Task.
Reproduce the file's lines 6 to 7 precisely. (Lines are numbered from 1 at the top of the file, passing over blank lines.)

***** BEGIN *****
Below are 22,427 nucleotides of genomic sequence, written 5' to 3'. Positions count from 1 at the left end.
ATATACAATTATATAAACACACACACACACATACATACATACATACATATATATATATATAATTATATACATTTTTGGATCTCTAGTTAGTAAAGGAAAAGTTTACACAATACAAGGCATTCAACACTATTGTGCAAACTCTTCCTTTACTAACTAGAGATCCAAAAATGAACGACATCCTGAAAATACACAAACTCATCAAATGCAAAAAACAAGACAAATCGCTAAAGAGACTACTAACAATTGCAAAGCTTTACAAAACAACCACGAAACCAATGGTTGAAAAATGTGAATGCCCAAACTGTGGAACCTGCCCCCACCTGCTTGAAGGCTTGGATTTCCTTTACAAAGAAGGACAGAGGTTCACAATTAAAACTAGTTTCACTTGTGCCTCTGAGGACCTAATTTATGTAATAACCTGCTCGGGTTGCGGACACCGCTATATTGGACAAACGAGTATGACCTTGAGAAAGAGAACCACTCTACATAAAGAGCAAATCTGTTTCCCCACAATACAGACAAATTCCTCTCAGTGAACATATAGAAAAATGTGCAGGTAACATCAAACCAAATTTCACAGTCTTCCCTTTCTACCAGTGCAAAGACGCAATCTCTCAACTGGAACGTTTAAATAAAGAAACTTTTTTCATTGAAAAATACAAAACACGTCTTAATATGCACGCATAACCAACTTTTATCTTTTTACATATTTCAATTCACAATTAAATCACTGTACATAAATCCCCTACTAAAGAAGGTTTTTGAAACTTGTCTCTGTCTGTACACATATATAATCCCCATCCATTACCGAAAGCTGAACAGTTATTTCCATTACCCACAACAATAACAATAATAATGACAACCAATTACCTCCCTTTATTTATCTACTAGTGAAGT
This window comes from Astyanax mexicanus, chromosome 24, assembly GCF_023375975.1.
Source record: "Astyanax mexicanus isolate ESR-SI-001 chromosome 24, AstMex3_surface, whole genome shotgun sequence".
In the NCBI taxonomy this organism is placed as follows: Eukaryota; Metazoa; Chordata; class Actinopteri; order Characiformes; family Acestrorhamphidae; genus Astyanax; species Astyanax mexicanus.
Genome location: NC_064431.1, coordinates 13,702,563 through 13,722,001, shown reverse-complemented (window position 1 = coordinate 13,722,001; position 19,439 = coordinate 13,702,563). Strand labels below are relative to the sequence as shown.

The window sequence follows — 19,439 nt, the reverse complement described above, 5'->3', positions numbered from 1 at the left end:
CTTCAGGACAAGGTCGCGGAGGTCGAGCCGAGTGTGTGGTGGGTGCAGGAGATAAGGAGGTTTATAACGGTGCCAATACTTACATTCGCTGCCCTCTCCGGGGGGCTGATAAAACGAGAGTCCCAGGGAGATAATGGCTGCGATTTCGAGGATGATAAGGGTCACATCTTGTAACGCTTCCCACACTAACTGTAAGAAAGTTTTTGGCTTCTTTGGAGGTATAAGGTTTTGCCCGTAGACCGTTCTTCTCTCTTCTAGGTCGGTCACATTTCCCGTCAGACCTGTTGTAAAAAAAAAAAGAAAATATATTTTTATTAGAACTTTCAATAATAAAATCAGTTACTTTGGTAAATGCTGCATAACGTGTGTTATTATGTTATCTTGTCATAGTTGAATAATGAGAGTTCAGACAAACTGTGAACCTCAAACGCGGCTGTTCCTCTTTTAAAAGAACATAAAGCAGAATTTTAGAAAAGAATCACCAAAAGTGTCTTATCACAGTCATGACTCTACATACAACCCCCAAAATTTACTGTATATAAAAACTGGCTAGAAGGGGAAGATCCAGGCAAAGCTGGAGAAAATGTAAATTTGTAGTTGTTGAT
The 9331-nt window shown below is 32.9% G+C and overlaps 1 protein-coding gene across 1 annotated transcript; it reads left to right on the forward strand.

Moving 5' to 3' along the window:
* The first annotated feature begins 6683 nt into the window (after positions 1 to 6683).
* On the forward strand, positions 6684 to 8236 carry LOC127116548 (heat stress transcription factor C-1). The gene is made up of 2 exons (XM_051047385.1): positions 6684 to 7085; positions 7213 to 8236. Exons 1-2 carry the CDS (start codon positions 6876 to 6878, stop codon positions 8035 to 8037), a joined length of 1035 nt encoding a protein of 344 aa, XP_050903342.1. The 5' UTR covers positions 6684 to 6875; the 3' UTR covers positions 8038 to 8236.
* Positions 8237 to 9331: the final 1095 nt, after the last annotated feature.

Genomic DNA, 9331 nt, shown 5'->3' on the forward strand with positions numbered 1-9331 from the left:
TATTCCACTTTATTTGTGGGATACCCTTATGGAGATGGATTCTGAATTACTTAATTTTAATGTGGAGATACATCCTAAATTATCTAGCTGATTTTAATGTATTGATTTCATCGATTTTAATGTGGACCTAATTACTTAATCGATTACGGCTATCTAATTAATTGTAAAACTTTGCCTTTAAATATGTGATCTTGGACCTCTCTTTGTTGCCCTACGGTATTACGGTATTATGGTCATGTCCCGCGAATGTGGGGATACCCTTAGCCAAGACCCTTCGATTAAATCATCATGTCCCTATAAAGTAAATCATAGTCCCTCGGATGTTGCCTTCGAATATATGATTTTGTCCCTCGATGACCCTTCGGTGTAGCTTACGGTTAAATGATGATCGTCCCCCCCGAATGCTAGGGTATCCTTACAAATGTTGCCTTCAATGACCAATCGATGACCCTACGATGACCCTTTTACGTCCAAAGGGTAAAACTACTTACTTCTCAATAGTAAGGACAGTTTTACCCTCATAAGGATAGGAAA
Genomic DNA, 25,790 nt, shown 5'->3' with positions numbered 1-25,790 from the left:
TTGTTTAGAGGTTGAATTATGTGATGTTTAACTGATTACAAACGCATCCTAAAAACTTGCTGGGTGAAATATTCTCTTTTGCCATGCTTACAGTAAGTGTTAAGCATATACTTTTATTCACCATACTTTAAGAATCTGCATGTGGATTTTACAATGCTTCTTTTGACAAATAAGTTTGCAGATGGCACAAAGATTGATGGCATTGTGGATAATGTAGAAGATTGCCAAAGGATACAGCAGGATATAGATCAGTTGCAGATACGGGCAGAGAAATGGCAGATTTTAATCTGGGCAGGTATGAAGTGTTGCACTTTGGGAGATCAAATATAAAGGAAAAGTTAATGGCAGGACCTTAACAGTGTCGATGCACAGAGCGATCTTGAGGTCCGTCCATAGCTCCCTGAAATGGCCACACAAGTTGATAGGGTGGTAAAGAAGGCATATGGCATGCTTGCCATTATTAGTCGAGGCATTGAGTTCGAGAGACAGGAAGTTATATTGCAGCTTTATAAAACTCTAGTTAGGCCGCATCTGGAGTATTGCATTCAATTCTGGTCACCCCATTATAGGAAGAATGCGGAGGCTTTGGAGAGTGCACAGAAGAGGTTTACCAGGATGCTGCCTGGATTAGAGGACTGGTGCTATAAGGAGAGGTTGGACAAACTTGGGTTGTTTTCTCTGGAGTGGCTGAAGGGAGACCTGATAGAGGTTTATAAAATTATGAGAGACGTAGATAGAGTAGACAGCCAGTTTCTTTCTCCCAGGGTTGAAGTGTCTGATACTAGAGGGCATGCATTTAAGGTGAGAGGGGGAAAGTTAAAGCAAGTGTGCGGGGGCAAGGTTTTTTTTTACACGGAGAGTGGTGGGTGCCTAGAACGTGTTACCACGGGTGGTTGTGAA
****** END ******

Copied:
Genome location: NC_064431.1, coordinates 13,702,563 through 13,722,001, shown reverse-complemented (window position 1 = coordinate 13,722,001; position 19,439 = coordinate 13,702,563). Strand labels below are relative to the sequence as shown.

The window sequence follows — 19,439 nt, the reverse complement described above, 5'->3', positions numbered from 1 at the left end: